We’d love to populate our bathroom with plants: flowering, fragrant, rampant plants glistening with beads of water. But seriously: whether we think back to our last holiday by the sea as we enjoy a relaxing bath or step out onto the patio after our morning shower to take a few deep breaths of fresh air – we rarely feel as in touch with nature during the course of our daily routine as we do in the bathroom.
What should a bathroom look like? The standard array of shower or tub, toilet and basin, a mirror above it and maybe a little cupboard over there... all in a nice straight line up against the wall? That’s all in the past. But the bathroom’s shift in meaning, away from pure practicality and towards more ambience and cosiness, still has to find suitable forms of expression.
Obviously not everybody has a castle at their disposal where the various generations of the family can get together; but that isn’t actually that important anyway. The main thing is that both young and old feel at ease in the room which, for a growing number of people, is becoming the basic prerequisite for a self-determined life – the bathroom.
When it comes to form, there are many ways to interpret water: it can flow in a purist surge from a fitting that has been reduced to nothing but a surface, gush thickly or vivaciously out of arching taps into water troughs, filigree bowls or flat, minimalist basins. Design trends in the bathroom will be the focal point of interest at the ISH. Perhaps more than any other room, the bathroom is proving to be a place that reflects an abundance of external influences from society, design and ecology.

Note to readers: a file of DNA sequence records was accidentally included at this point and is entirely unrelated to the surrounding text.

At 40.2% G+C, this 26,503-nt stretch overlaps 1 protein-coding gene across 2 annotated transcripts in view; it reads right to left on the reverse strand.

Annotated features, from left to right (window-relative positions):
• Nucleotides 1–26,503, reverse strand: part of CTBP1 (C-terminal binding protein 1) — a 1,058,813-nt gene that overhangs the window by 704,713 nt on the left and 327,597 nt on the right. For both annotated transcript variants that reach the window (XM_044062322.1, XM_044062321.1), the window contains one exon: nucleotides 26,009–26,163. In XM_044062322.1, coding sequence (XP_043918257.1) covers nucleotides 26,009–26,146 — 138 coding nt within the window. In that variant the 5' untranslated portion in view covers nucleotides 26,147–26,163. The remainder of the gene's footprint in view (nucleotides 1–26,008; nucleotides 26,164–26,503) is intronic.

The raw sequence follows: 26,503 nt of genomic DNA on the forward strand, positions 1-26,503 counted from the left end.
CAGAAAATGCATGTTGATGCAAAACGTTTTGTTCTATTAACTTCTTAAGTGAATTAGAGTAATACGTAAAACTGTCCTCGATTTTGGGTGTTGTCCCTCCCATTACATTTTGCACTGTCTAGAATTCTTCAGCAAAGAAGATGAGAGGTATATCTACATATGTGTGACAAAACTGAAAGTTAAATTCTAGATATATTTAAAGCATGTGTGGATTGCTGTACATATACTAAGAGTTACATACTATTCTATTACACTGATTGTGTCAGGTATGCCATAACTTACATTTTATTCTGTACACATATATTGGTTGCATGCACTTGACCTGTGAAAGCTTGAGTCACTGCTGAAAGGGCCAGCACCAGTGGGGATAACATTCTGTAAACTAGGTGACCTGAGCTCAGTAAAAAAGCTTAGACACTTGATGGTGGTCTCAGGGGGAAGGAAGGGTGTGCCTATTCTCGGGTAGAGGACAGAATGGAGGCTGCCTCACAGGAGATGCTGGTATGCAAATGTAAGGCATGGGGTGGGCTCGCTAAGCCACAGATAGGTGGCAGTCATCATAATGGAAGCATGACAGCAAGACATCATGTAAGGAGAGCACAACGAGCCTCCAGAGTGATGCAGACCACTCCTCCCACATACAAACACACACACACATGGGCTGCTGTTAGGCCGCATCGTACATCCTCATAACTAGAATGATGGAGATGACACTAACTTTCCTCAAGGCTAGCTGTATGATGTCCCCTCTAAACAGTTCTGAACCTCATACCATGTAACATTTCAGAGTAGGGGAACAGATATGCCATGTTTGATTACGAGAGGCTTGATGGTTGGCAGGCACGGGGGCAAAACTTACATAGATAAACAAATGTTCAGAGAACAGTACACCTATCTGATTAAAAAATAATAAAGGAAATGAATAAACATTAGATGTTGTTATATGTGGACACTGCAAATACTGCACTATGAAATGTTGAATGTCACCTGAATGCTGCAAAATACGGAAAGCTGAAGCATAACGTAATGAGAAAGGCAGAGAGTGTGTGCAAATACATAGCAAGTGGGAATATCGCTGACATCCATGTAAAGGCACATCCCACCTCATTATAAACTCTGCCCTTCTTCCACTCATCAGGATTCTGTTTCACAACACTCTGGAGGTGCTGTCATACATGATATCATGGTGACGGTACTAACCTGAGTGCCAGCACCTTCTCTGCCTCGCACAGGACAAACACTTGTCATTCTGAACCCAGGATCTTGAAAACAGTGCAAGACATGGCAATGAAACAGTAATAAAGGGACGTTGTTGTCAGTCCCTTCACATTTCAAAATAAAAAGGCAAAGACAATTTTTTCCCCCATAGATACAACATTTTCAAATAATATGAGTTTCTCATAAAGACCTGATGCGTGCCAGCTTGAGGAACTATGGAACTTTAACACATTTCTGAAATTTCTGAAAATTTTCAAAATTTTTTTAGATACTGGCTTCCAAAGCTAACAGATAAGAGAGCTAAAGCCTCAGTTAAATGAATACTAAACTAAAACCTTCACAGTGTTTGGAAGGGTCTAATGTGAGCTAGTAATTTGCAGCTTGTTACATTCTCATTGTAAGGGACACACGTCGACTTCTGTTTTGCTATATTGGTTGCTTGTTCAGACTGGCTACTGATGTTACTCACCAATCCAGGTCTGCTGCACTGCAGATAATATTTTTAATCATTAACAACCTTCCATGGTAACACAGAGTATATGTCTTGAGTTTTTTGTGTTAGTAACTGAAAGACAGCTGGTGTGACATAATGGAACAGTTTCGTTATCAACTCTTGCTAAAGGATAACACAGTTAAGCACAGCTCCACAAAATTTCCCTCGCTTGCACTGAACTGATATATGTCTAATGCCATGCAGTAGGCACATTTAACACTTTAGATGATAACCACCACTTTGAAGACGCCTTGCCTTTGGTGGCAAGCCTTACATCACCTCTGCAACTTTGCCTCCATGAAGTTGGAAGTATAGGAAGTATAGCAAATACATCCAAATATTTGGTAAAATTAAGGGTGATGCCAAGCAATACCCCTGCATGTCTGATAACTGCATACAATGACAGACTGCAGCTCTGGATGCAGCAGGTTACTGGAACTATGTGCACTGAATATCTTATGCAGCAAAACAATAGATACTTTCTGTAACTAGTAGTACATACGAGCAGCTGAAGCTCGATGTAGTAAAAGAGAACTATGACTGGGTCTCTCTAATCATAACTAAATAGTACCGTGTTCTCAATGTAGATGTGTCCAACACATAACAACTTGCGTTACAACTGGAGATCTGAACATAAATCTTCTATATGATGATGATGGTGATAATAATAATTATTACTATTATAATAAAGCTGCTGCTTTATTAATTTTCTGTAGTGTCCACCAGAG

Life in the city, right in the thick of it. Different people and cultures live side by side, with different daily rhythms, different music, different family structures. Even the architecture itself is a reflection of this diversity: closely spaced rows of houses and obstructed views alternate with open squares and expansive vistas, stone rubs shoulders with greenery, little terraced houses stand shoulder to shoulder with tower buildings. A place for individualists.
The ISH 2011 is coming up trumps with innovations that are sparking consumer demand for the sex appeal of electronic fittings which permit touch-free operation or convenient adjustment of showers and other equipment features at the push of a button. Rarely has the sanitary sector seen the kind of innovation wave that is now helping electronic products conquer the private sector.